Other states have them regularly, but not the Tar Heel State.
Sen. John Kerry is the likely candidate for the Democratic presidential nomination, but North Carolina's Democratic Party still wants registered Democrats to choose their candidate.
A redistricting dispute in the state pushed back the primary until July. That is not enough time for state Democrats to choose delegates for their national convention, which is also held in July.
"While we may have an idea of who the presidential nominee is going to be, there's all kinds of other business that's conducted at the convention. We will nominate a candidate for vice president, which has sparked interest in North Carolina as you can imagine," said Scott Falmlem of the state Democratic Party.
In Saturday's caucus, voters will not go to their assigned polling place. Instead, there are
127 sites across the state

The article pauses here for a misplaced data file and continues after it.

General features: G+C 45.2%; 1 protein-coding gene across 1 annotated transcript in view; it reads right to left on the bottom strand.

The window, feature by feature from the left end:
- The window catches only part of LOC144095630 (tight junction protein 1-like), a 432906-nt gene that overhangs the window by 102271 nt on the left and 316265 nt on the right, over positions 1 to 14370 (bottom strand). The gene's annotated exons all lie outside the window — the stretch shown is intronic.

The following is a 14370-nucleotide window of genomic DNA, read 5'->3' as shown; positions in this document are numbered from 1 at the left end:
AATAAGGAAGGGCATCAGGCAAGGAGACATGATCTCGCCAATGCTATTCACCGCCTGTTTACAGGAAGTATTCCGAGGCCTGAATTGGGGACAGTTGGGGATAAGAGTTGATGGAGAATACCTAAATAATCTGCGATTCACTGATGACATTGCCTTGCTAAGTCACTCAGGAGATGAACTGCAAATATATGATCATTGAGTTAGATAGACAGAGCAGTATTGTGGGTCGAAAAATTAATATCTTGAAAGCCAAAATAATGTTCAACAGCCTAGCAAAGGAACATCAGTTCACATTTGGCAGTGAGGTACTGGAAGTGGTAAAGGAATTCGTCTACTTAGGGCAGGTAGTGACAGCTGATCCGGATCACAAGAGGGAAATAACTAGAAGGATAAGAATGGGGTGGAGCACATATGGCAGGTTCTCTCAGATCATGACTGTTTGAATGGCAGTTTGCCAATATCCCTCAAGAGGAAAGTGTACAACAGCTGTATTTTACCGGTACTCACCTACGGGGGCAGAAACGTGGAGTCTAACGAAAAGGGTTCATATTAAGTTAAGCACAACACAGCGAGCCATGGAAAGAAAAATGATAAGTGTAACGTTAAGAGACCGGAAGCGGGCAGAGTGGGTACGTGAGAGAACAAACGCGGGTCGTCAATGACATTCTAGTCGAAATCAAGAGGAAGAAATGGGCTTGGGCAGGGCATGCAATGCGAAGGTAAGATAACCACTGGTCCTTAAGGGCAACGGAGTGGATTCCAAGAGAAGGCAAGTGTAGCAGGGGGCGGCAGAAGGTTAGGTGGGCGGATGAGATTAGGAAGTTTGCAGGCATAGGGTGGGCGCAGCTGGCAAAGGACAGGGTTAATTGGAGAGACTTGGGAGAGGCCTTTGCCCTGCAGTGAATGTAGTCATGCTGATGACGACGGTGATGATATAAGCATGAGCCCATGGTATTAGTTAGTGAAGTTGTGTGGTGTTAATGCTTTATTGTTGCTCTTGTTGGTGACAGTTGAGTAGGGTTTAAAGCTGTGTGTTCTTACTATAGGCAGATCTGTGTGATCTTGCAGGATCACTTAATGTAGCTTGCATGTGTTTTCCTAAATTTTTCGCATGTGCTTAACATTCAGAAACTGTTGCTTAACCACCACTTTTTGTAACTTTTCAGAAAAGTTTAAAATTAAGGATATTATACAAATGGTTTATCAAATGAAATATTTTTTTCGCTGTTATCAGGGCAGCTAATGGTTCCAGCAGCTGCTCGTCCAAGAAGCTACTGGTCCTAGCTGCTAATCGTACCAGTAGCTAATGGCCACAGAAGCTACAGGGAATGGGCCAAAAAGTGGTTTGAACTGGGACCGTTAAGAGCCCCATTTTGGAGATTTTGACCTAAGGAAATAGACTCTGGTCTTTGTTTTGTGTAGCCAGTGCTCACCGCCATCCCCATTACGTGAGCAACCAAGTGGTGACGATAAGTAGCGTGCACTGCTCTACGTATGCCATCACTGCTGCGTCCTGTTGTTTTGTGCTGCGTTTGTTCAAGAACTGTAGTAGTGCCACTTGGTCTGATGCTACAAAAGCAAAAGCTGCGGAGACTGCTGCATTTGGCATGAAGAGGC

, including four in Wake County.Caucus hours are from 8 a.m. until noon.
Party leaders say the caucus will be different than those held in other states.
In Iowa for example, voters debate the candidates and then publicly declare their preference. In North Carolina, each voter just fills out a ballot. It is called a caucus because the ballot is not a secret.
Will people really go out and vote? Democratic consultant Brad Crone does not think so.
"It's really going to be a nonevent," Crone said. "People are going to go out and participate, but those who are participating are your inside party people. It's truly an inside game."
The cost of the caucus is estimated at $50,000 and is being paid for by the state Democratic Party.